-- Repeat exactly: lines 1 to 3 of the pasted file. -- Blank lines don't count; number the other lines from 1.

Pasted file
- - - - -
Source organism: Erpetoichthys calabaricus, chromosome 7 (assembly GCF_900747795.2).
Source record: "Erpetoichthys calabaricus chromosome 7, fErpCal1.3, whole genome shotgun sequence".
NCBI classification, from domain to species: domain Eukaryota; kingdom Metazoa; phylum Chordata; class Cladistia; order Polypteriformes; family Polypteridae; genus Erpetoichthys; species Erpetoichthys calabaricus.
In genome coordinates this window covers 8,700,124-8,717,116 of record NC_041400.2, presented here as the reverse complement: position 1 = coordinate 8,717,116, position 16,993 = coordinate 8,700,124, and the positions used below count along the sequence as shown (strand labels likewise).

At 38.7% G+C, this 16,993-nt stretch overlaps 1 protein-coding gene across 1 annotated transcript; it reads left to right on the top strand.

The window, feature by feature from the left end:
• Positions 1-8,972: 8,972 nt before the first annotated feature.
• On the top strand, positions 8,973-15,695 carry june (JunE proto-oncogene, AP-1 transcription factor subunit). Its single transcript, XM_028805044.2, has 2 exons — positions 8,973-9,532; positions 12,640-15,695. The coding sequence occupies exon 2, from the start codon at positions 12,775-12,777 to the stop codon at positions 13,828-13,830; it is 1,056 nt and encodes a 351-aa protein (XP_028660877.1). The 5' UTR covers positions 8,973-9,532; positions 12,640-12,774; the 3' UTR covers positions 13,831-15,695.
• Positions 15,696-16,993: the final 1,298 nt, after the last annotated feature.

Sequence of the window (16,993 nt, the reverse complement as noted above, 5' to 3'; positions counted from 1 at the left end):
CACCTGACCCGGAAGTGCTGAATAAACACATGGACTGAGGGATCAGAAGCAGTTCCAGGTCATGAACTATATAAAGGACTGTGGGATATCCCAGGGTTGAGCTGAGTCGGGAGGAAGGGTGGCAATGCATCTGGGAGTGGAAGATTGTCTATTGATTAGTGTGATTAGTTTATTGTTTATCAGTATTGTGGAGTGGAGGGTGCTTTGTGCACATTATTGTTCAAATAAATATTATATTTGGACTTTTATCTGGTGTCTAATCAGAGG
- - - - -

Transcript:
Source organism: Erpetoichthys calabaricus, chromosome 7 (assembly GCF_900747795.2).
Source record: "Erpetoichthys calabaricus chromosome 7, fErpCal1.3, whole genome shotgun sequence".
NCBI classification, from domain to species: domain Eukaryota; kingdom Metazoa; phylum Chordata; class Cladistia; order Polypteriformes; family Polypteridae; genus Erpetoichthys; species Erpetoichthys calabaricus.